The Department of Workforce Services released new figures today that show Arkansas' seasonally adjusted unemployment rate one-tenth of a percentage point from 8.1 percent in June to 8.2 percent in July.
Arkansas' civilian labor force declined 6,000, a result of 7,400 fewer employed and 1,400 more unemployed Arkansans. The United States' jobless rate declined one-tenth of a percentage point from 9.2 percent in June to 9.1 percent in July.
DWS Communications Director Kimberly Friedman said, "Arkansas' unemployment rate rose slightly in July. The increase, however, follows historical trends for July, as Arkansas' rate usually increases one tenth of a percentage point or stays the same."
Employment in professional and business services declined 2,200. The largest drop occurred in professional, scientific, and technical services (-1,400), related in part to reported decreases in computer systems design services and marketing consulting. Trade, transportation, and utilities experienced a reduction of 1,300 jobs. Following a typical seasonal trend, both wholesale trade (-800) and retail trade (-600) experienced losses. Construction added 2,000 seasonal jobs, all in specialty trade contractors. Employment in leisure and hospitality rose 1,400, mostly related to the seasonal gains in accommodation and food services (+1,100).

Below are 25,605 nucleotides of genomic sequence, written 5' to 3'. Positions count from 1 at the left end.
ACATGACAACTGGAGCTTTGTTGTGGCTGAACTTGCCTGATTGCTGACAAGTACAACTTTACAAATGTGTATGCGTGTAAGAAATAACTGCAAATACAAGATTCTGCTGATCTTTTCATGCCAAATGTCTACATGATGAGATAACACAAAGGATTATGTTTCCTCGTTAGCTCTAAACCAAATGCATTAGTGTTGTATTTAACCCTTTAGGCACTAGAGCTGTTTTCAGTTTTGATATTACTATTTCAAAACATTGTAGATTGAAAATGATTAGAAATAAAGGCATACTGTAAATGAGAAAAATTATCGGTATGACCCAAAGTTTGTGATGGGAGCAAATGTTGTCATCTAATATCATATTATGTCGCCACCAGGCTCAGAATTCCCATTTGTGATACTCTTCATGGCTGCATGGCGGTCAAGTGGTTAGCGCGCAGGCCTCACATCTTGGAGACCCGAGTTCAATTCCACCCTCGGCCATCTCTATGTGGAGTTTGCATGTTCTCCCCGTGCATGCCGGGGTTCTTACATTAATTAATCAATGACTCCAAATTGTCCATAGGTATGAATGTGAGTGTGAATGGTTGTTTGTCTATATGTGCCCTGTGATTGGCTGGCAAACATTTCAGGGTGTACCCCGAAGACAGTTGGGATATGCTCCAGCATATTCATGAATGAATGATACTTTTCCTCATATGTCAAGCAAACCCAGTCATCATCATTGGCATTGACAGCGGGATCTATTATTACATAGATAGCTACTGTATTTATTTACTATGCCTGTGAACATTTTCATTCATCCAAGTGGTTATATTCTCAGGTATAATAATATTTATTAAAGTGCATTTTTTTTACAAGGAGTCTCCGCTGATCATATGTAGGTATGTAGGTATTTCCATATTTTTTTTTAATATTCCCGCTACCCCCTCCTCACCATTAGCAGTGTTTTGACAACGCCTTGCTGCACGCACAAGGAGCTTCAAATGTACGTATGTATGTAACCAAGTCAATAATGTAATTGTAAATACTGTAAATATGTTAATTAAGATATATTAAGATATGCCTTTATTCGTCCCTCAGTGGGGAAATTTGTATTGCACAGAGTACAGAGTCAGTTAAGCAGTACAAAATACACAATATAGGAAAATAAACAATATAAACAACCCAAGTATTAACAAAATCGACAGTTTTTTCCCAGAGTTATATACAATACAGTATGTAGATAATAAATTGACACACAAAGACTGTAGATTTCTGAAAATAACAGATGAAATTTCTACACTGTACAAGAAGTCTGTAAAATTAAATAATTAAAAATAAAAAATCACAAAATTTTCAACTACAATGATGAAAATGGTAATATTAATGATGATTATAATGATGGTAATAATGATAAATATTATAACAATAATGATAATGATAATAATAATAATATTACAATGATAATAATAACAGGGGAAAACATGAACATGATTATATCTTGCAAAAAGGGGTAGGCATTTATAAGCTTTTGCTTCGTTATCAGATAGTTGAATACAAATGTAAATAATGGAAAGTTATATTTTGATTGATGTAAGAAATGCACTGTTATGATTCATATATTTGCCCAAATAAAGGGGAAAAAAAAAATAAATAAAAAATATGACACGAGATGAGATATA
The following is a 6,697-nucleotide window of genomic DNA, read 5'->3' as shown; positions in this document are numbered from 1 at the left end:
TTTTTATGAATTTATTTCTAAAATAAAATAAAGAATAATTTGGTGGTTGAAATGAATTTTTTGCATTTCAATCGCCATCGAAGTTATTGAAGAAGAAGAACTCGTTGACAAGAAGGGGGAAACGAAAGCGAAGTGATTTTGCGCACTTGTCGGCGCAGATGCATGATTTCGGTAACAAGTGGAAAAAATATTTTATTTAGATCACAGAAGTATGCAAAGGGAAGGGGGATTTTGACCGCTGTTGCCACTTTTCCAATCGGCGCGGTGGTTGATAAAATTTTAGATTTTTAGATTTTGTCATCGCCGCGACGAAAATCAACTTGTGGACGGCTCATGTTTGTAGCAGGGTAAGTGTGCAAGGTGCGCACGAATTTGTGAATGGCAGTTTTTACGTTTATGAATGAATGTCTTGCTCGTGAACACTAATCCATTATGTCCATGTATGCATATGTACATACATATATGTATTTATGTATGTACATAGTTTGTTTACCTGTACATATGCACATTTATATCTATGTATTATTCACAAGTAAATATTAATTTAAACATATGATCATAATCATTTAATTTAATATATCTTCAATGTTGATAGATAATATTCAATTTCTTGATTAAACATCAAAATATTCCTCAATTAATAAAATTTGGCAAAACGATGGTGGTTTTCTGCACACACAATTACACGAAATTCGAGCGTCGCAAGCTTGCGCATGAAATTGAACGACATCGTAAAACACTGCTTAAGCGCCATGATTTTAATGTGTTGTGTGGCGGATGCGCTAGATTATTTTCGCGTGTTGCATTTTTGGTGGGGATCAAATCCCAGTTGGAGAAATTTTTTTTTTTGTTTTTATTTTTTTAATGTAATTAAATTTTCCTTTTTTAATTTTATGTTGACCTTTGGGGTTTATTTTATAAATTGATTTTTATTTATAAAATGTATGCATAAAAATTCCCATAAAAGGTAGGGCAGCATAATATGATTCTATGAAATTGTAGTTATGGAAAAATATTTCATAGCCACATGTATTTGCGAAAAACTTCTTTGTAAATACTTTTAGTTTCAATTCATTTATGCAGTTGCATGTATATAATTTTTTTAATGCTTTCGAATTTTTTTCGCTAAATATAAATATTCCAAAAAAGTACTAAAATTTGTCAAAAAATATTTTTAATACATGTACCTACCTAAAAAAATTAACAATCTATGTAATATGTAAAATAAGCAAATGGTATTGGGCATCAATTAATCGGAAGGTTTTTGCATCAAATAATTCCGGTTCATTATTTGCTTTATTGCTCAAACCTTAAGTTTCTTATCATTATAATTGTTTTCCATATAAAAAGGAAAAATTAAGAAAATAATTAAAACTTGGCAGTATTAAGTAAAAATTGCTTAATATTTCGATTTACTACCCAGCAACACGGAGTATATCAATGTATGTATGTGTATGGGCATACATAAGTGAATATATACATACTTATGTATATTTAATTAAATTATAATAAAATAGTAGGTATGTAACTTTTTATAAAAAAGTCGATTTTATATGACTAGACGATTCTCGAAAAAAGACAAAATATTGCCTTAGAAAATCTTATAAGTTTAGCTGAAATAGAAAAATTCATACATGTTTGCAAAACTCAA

Since July 2010, Arkansas' nonfarm payroll employment increased 7,000. Eight major industry sectors posted growth, with four sectors showing gains of 2,000 or more jobs, each. Leisure and hospitality enjoyed the largest expansion (+7,600), as accommodation and food services posted a majority of the increase (+6,700). Professional and business services added 3,000 jobs. The growth occurred in administrative and support services, which includes business support services and services to buildings and dwellings. Employment in educational and health services rose 2,200, and other services increased 2,000. The other services sector includes activities such as repair and maintenance, personal and laundry services, and membership organizations. Jobs in government declined 5,400, related largely to the end of temporary federal jobs.